ditto that Andy. Just like the country itself, the people who live in it are low in education department and still immature on many levels. And I think it will stay the same till the end of the world around 2020, considering nothing much has been done to prevent it to happen, especially in Indonesia where it’s like a really huge dumping area for motorcycles and cars. A quote from Einstein: “There are two things that are infinite: The Universe and the stupidity of human race, but I’m not so sure about the Universe though”

  12. avatar Brother Mouzone says:

    @Andy

    Brother read the whole post and not just take one line and you will see what I said….

    I have just reread your entire post and have seen what you said. I’m pretty sure you called Indonesians infantile morons and suggested that their “race” was inclined towards insensitivity and laughing at violence and misfortune. (If by their “race”, you mean the human race, I couldn’t agree more).

    Have you seen YouTube recently? Or Cops? Or pretty much anything made by Fox? I think you’ll find urge to laugh at others’ misfortune is a human disease common among the under-educated; be they in Jakarta, or in what you snobbishly refer to as “the civilized world”.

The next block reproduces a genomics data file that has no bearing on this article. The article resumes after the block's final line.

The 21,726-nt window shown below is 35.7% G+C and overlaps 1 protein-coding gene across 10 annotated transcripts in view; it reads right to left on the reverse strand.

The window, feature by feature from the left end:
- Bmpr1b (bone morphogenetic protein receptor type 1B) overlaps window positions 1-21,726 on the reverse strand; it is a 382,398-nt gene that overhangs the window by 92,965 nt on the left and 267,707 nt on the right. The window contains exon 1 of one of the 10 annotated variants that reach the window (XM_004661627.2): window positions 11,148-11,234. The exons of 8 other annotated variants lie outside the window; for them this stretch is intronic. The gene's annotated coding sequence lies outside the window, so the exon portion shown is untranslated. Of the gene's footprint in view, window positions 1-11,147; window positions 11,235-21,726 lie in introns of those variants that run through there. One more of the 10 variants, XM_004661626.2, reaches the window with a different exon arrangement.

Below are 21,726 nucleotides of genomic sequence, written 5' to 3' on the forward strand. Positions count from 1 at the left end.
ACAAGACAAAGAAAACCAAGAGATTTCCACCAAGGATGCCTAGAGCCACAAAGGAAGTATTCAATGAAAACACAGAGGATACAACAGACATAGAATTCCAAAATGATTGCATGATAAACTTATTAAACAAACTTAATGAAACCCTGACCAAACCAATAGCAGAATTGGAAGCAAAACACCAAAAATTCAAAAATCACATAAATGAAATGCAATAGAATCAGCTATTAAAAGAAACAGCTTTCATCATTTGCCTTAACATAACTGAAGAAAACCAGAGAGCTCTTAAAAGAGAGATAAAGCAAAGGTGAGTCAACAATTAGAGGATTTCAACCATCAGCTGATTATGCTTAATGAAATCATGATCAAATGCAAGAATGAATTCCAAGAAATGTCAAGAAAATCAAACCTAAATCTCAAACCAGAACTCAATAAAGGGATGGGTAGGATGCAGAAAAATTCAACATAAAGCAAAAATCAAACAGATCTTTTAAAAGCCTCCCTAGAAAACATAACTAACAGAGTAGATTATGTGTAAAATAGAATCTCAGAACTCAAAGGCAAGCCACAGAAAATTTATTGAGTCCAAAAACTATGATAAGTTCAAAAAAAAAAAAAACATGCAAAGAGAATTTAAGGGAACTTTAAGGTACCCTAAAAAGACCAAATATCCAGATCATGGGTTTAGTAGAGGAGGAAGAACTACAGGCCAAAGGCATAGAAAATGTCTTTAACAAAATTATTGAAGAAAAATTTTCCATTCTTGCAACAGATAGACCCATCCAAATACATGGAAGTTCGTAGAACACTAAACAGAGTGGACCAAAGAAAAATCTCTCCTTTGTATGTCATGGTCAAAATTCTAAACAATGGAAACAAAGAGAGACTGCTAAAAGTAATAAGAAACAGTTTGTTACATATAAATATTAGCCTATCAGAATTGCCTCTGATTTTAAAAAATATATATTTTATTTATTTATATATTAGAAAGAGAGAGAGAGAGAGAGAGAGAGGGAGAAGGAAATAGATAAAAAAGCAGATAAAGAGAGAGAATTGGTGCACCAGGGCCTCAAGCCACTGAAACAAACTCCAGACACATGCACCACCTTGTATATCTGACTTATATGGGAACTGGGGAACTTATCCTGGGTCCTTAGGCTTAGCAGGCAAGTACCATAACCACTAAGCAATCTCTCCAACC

Bintang Nababan said;

    ditto that Andy. Just like the country itself, the people who live in it are low in education department and still immature on many levels. And I think it will stay the same till the end of the world around 2020…

    Love that quote; sounds blandly normal if misguided in the first sentence. Utterly fruit-bat loopy in the second. Good show, Bintang.

  13. avatar ET says:

    Andy said

    Yes we laugh at many things (although I personally hate reality TV) but only in Indonesia have I seen people laugh at road accidents.

    Laughing with other people’s misery or embarrassment is a really striking indonesian phenomenon. I’ve been to several other places in this world with equally low education opportunities which do not show this symptom to the same degree as Indonesia. It would be quite interesting to know what its psychological backgrounds are.

    Suggestions or opinions anyone?

  14. avatar Cukurungan says:

    It would be quite interesting to know what its psychological backgrounds are.

    Suggestions or opinions anyone?

    SENANG MELIHAT ORANG LAIN SUSAH DAN SUSAH MELIHAT ORANG LAIN SENANG

  15. avatar Brother Mouzone says:

    Laughing with other people’s misery or embarrassment is a really striking indonesian phenomenon.